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The growing prevalence of online meetings to conduct important work while practicing physical distancing and reducing logistical challenges associated with the pandemic has led to the coining of terms like “screen fatigue” and “virtual meeting burnout.” Of course, there are issues and items that need the collective attention and engagement of groups and teams within our organizations, so avoiding online meetings is not necessarily the answer. Still, the feelings are real. The good news is that there are steps we can take to make online meetings more productive, efficient, and satisfying.


As you prepare for and conduct online meetings, here are five strategies that can make a positive difference:

  • Establish meeting norms in advance. Such things as muting microphones when others are speaking, not talking over each other, avoiding multitasking, and posting questions and comments in chat boxes or other appropriate places for later attention are some examples. Of course, we need to provide reminders and encourage compliance when norms are ignored.
  • Develop short, focused agendas. Online meetings can feel more exhausting than in-person meetings as participants have to pay closer attention to observe non-verbal messages, may feel isolated from other attendees, and have difficulty remaining attentive as they experience distractions in their physical space. Short, focused agendas can encourage participants to stay engaged. Efficient introductions and engaging ice breakers at the beginning of the agenda can build comfort and connections and create readiness for discussion and other forms of meeting participation.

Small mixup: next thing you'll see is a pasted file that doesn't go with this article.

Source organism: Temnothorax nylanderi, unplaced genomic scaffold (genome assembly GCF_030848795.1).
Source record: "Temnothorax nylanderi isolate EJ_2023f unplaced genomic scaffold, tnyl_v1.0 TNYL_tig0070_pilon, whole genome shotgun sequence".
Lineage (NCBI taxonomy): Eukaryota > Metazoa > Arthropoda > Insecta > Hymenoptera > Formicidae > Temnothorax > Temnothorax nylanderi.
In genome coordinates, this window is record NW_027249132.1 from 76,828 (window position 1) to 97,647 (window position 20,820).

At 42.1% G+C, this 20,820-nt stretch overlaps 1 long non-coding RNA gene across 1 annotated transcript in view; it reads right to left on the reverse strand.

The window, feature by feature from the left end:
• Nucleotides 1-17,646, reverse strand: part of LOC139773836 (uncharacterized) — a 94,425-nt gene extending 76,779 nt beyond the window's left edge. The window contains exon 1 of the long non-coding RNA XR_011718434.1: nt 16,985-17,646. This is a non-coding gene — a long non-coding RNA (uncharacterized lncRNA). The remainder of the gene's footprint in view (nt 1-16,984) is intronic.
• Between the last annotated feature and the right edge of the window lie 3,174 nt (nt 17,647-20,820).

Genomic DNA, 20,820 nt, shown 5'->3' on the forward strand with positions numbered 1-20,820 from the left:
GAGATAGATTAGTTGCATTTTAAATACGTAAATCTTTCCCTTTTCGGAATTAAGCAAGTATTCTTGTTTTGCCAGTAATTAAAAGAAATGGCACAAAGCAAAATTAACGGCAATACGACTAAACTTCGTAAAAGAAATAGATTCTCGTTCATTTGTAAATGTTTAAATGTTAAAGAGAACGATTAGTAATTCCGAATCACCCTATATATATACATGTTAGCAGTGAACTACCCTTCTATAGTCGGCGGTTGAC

• Provide time for reflection and responses. During face-to-face meetings it can be easy to read the readiness of participants to make a comment or present a question. Online meetings typically make this task more difficult. Consequently, we might be tempted to move on rather than wait for responses or be tempted to cut off discussion too early. Also, slight time delays in the technology can lead us to inadvertently talk over someone else. Slowing the meeting pace and allowing time for more deliberative discussion can make an important difference.
  • Monitor and manage time. When meetings begin to wander, so does attention. When discussions feel as though they are dragging out, frustration can quickly build. Consider setting and minding timelines for discussion to support focus and keep the meeting moving forward.
  • Summarize key decisions and followup. Of course, summaries and follow-up clarification are important components of any meeting. However, in online environments it is even easier to lose track of what tasks will be performed, who will be responsible, and when they will be completed. The end of the meeting can also be a good time to clear up any confusion, answer any remaining questions, and evaluate the quality of the meeting.


Conducting efficient, productive meetings is rarely an easy task. Yet, with thoughtful planning, careful structuring, and attention to a few key facilitation tasks, online meetings can be satisfying and even energizing.

Thought for the Week

Finding ways to engage students, increase learning efficiency, and extending recall of what students learn can be a constant quest. Fortunately, designing activities and employing strategies that release the flow of dopamine in our students’ brains can help us to meet this challenge, especially now.

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